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How The Meaning Of AFUE, HSPF And SEER Can Effect Your Household Budget. - Articles Surfing

Government regulations and standards are becoming more stringent with manufactures heating and cooling systems. The goals of these regulations are increased energy efficiency and products that are environmentally friendly. All manufactures now display these ratings on their product to help the consumer make informed choices.

This article's goal is to help the consumer understand the manufacture's ratings as you consider purchasing a new home appliance.

AFUE (Annual Fuel Utilization Efficiency) is the standard measurement of efficiency for gas and oil-fired furnaces. Given in percentages, this number tells you how much of your fuel is used to heat your home and how much fuel is wasted. The higher the AFUE rating, the greater the efficiency. If a furnace has a rating of 80% AFUE rating, the furnace converts 80% of the fuel that you supply to heat -- the other 20% is lost out of the chimney.

Cost Savings:If you have an older furnace (with an AFUE of approximately 60%), you could save up to 40% on your heating bills by replacing it with a new high efficiency furnace! The cost to replace your old, inefficient furnace is paid back through lower utility bills.

HSPF (Heating Seasonal Performance Factor) is the efficiency measurement used to gauge the efficiency of the heating mode of heat pumps. The higher the number, the greater the efficiency and cost-savings. Today's models of heat pumps are required to have a 6.8 HSPF..

Cost Savings: Higher efficiency in heat pumps and air conditioners usually means higher intial equipment cost but lower utility bills. If you live in a warm and/or humid climate, you will probably see the higher cost of a high efficiency air conditioner or heat pump paid back (through lower utility bills) in a few short years.

The Heating Season Performance Factor, or HSPF, can be thought of as the "averaged factor" for an entire heating season. HSPF is calculated by taking the total annual heating requirements, including all energy inputs (defrost and back-up heating energy included) divided by the total electric power used.

The industry standard rating system compares BTUs of heat output to watts of electrical energy consumed. There are 3.4 BTUs per watt of electricity; an HSPF of 6.8 corresponds roughly with an averaged factor of 2. Remember a 6.8 HSPF is required as a minimum for today's heat pump.

HSPF is an abbreviation for Heating Seasonal Performance Factor. It is the most commonly used measure of the heating efficiency of heat pumps. (The cooling efficiency of a heat pump is measured by its SEER.) The important takeaway from this definition is that the HSPF is a seasonal measure (meaning that it takes into account the fact that the heat pumps rarely for as long as is optimal during Spring and Fall). A heat pump with a high HSPF is more efficient than a heat pump with a low HSPF. New heat pumps manufactured after 2005 are required to have an HSPF of at least 7.7. The most efficient heat pumps have an HSPF of 10.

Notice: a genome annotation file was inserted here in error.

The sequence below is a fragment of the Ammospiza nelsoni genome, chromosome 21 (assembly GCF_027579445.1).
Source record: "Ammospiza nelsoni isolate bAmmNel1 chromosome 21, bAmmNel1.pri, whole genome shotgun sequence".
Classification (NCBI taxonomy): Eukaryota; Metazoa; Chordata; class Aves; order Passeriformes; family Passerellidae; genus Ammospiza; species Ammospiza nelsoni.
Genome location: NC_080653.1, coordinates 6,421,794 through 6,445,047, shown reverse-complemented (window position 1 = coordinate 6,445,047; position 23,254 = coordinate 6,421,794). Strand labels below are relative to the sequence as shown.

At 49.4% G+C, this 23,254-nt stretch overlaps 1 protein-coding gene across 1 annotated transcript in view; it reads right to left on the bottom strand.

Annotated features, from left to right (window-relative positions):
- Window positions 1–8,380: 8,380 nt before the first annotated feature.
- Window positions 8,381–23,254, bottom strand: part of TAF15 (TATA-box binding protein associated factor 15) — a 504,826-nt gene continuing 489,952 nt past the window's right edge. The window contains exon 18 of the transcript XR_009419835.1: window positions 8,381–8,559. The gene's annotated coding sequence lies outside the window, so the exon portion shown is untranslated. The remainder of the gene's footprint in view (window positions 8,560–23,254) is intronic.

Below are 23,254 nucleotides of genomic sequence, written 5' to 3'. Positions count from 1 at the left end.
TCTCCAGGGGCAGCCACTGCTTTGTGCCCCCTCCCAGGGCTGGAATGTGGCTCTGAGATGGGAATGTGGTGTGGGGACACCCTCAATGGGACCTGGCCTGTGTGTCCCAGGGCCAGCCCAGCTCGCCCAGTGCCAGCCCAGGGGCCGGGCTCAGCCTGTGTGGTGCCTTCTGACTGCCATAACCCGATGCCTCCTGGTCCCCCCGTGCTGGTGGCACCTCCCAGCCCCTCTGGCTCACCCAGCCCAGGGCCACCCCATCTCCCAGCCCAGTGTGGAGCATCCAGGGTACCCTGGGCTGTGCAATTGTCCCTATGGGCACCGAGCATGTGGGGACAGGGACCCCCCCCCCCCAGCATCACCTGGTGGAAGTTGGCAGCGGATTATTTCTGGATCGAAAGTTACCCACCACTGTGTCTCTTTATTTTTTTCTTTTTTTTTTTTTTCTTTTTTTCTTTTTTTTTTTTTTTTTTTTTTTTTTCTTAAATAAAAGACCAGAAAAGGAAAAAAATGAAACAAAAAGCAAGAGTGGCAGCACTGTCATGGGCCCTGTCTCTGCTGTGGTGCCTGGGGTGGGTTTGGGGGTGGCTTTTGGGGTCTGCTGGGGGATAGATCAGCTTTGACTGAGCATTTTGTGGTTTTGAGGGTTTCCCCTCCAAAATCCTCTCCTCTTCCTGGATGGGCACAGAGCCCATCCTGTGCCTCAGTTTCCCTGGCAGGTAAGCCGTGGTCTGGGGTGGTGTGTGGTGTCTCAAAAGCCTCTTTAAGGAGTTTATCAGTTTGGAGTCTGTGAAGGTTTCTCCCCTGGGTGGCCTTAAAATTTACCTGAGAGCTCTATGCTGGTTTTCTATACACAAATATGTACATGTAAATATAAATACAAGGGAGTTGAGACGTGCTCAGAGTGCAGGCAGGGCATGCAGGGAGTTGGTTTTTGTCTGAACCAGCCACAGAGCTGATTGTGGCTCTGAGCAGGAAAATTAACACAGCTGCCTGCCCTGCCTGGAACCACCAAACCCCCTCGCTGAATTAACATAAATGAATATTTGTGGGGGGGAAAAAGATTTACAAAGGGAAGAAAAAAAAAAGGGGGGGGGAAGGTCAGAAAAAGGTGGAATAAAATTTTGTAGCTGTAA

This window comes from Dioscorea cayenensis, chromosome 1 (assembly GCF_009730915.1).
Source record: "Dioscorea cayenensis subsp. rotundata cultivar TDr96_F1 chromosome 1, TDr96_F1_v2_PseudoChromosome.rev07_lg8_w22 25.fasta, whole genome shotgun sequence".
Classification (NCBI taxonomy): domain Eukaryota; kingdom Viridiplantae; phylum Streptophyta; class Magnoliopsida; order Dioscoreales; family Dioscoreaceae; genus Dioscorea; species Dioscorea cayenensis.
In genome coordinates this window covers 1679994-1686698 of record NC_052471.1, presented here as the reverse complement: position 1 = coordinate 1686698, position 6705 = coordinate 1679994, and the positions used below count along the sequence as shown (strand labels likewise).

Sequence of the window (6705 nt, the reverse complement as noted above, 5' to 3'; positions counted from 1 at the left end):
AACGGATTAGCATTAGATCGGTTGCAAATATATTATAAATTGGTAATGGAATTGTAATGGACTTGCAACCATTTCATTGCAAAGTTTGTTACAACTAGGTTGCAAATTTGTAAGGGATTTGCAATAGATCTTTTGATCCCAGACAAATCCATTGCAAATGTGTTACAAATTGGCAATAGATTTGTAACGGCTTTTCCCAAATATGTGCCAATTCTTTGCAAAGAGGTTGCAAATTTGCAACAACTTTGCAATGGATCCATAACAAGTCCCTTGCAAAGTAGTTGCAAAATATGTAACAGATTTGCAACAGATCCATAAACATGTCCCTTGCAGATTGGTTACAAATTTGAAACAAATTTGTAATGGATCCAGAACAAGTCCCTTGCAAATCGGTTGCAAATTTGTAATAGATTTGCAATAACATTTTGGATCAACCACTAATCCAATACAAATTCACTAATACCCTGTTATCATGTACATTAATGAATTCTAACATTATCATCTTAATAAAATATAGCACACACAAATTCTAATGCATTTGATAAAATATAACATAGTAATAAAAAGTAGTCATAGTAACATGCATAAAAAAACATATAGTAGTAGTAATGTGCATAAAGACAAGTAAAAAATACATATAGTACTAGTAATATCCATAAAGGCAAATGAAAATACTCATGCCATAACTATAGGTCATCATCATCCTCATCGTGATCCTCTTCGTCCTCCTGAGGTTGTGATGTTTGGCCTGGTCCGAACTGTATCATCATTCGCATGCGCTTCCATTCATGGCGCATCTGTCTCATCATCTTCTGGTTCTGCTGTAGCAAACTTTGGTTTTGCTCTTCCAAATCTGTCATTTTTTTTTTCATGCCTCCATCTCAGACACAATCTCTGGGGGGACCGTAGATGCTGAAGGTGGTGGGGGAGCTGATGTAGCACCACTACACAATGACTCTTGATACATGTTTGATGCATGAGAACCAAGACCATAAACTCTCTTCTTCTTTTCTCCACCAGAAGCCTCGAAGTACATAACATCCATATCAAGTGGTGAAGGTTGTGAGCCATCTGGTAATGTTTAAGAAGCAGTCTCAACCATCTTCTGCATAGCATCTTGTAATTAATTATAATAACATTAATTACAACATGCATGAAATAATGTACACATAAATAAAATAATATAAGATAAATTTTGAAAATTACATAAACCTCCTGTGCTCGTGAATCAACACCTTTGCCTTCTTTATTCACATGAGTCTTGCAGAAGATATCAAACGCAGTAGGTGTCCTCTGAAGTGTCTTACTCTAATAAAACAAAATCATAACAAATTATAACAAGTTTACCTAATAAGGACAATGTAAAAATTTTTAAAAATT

What is SEER? How does it apply to the energy efficiency of air conditioners? The efficiency of central air conditioning units is governed by U.S. law and regulated by the U.S. Department of Energy (DOE). Every air conditioning unit is assigned an efficiency rating known as its 'seasonal energy efficiency ratio' or SEER. The SEER is defined as the total cooling output (in British thermal units or Btu) provided by the unit during its normal annual usage period divided by its total energy input (in watt-hours) during the same period.

After finalizing a seven-year public review process, the Clinton Administration improved the air conditioner efficiency standard from SEER 10, which was established by Congress in 1987, to SEER 13.

SEER (Seasonal Energy Efficiency Ratio) is the measure of efficiency by which the cooling process of air conditioners and heat pumps is rated. The higher the SEER number, the greater the efficiency'and therefore greater energy savings.

Submitted by:

Richard Train

This article was written by trainmas. More information on heating and cooling products can be found at Flare Heating and Air Conditioning.(http://www.flareheating.com)



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